SOPHIE “dour” BAUER gives reserved approval to a technically shaky but charming musical.
Magdalene Cripps Auditorium, 2nd-5th March, 7.30pm, £5-8
Directed by Charlie Risius
Meine Damen und Herren, wilkommen und bienvenue to the manic and macabre world of Cabaret. Attempting what is possibly one of the best musicals ever to grace stage and screen, this was going to be a feat of Ulysses grade proportions for the little old Magdalene Musical Production Society. Cripps Auditorium was simply too small to convey a visual feast of debauchery in the sinister world of 1930s Germany. While Charlie Risius’ ambitious project was utterly charming, lack of polish often pushed it stumblingly into farce.
But this was a solid first-performance. Each number and scene was attacked with so much energy and gusto that you couldn’t help but smile and go along with it. Warbles and blips were always going to be an issue, and no amount of suspenders and negligees would be able to cover the lack of synchronicity and awkward fumbles; no amount of charm disguise that Sheffield-meets-American drawl. But, as I felt myself loosen up and embrace the tongue-in-cheek nature of their Cabaret, I even learnt to enjoy the mishaps and moments craving more rehearsal.
Photographs by Will Seymour
Some of the numbers can stand up proud, such as the wonderful opening of Wilkommen, the signature belter Cabaret and the chilling Tomorrow Belongs to Me – I was relieved that MMPS’ rendition of this was as spine tingling as it should be. The acid test for a job well done in this musical.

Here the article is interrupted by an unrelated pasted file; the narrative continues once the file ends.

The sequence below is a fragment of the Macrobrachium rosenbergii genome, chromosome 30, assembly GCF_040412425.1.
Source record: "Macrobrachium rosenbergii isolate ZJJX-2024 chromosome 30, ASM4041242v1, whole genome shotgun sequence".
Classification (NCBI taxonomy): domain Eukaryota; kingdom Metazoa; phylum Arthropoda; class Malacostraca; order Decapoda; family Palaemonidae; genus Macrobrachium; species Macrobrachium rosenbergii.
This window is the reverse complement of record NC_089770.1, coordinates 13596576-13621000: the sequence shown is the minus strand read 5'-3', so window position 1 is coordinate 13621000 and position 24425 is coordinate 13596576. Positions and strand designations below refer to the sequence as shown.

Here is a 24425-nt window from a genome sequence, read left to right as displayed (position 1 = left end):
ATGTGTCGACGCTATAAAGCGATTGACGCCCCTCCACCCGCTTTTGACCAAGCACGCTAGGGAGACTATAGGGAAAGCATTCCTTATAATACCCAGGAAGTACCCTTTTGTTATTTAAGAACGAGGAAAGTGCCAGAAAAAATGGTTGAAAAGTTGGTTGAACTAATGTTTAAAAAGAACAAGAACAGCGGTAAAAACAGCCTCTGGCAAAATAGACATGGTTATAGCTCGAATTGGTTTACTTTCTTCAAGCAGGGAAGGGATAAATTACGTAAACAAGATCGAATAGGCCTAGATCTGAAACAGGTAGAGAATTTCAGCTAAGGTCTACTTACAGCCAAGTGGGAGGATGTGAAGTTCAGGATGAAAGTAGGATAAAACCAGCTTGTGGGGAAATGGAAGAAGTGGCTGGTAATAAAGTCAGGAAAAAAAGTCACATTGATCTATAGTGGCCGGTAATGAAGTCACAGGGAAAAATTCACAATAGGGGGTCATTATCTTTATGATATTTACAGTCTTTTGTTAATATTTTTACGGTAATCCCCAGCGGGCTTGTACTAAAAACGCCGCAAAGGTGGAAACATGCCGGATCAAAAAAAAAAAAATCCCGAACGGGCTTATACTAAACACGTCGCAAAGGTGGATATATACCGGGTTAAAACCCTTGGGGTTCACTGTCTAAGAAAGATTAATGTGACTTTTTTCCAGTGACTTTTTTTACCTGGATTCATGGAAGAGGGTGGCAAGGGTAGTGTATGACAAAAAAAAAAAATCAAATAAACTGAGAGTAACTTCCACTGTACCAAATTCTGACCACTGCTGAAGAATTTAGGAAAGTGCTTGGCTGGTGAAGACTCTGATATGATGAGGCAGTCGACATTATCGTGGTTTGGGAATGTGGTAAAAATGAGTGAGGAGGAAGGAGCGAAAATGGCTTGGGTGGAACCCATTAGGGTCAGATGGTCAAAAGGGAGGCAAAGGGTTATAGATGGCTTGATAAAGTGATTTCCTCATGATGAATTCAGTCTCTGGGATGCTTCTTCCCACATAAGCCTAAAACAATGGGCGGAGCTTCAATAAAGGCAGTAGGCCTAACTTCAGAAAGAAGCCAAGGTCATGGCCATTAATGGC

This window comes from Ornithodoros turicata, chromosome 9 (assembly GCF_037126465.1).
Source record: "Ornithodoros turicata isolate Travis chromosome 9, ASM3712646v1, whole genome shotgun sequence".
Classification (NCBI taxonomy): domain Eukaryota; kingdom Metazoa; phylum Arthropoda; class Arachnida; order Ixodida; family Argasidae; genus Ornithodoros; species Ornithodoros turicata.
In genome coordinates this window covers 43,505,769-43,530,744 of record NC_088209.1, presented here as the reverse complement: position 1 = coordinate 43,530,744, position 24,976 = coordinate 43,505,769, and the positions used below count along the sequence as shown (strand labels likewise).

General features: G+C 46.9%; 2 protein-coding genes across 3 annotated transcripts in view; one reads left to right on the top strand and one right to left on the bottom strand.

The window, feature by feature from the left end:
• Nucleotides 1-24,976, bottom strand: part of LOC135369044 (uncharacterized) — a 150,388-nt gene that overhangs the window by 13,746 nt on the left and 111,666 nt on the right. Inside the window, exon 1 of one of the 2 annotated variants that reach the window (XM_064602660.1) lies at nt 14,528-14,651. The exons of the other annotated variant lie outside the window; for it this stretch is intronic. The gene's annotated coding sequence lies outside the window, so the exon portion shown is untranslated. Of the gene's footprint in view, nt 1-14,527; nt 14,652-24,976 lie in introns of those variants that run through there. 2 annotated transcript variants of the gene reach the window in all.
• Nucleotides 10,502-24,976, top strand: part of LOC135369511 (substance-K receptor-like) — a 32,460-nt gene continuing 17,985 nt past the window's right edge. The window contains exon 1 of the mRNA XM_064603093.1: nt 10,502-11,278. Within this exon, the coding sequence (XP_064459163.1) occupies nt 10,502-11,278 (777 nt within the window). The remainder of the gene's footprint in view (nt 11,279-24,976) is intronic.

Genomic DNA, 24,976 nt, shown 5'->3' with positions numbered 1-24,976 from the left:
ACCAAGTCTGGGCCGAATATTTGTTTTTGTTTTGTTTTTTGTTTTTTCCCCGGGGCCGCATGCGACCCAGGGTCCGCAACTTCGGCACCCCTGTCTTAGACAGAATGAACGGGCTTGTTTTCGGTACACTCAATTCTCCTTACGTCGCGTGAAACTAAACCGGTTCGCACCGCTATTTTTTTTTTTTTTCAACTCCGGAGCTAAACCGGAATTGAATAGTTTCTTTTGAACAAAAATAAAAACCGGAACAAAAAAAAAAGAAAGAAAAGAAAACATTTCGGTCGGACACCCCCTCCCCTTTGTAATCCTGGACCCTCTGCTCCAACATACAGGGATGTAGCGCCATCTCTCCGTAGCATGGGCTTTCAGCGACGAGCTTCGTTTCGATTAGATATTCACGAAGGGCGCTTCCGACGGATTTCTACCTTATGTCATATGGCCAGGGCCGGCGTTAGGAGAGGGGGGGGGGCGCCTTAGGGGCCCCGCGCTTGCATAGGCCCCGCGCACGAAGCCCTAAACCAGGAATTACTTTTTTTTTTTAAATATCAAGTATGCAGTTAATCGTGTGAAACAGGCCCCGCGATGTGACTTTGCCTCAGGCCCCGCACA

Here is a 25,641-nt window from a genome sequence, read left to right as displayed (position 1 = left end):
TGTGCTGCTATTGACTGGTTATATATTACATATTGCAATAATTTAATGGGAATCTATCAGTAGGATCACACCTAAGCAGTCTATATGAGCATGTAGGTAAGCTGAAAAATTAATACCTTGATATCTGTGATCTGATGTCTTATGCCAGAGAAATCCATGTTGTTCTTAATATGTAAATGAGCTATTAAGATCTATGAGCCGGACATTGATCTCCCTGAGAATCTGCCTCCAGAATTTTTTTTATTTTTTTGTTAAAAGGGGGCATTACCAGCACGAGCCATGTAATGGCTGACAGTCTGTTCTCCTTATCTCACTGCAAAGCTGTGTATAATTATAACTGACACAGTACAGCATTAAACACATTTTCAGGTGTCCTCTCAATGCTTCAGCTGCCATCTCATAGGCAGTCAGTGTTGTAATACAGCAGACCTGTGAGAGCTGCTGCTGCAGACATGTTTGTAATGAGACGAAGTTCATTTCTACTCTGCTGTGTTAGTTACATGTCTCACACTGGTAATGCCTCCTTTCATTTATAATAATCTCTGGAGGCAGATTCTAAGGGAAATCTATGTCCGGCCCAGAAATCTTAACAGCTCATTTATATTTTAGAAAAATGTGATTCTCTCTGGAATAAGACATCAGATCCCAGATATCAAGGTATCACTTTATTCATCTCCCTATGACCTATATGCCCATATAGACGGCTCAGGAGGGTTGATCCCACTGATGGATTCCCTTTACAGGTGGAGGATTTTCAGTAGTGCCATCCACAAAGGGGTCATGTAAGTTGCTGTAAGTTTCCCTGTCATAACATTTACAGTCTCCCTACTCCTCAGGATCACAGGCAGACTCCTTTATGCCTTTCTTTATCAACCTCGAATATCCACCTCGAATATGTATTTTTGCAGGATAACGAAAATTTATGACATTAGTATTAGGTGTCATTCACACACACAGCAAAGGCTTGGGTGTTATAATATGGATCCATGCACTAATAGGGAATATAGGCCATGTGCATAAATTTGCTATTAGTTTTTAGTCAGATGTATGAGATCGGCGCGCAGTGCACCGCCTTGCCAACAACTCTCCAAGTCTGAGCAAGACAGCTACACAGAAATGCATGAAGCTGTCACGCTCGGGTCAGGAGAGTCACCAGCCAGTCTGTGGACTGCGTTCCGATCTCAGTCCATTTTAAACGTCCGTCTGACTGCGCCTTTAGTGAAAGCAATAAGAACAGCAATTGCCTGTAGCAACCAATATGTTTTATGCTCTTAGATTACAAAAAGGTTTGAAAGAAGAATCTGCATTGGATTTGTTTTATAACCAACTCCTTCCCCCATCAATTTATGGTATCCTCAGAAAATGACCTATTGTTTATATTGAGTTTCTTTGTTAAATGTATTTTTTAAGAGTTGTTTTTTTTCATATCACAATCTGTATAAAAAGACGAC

There were even some remarkable, stand-out performances. Millie Benson’s Sally Bowles was sharp and boasted a wonderful voice. But she was much more of a smashing Julie Andrews than Sally Bowles: the moments of light-hearted man-hopping and infuriating naiveté were successful, but the rougher, edgier side rarely peeped through. After having to look at Rob Young’s visage creepily peeking out at me from posters pasted on every railing and corner, his Emcee did not disappoint. Never has a dainty frame been put to such good use, he simpered and groped better than any other cabaret showgirl I saw that night, with more lace, suspenders, bottoms and boobs than a man can lay his hands on.
My favourite performance by far came from Nick Morrison – his gentle and vulnerable Herr Schultz was completely endearing, his rendition of Meeskite one of the most enjoyable numbers. His performance managed to encapsulate the essential tragicomedy of the musical.
This was a brave and complex choice, and though performances were solid, some moments even occasionally brilliant, it simply was too shaky in the dance and vocals department. However, I still enjoyed it tremendously. It pulled me out of my so-close-to-week-seven despair, so if that sounds like you, get yourself down to MMPS’ Kit Kat Klub and just give into the mania and macabre.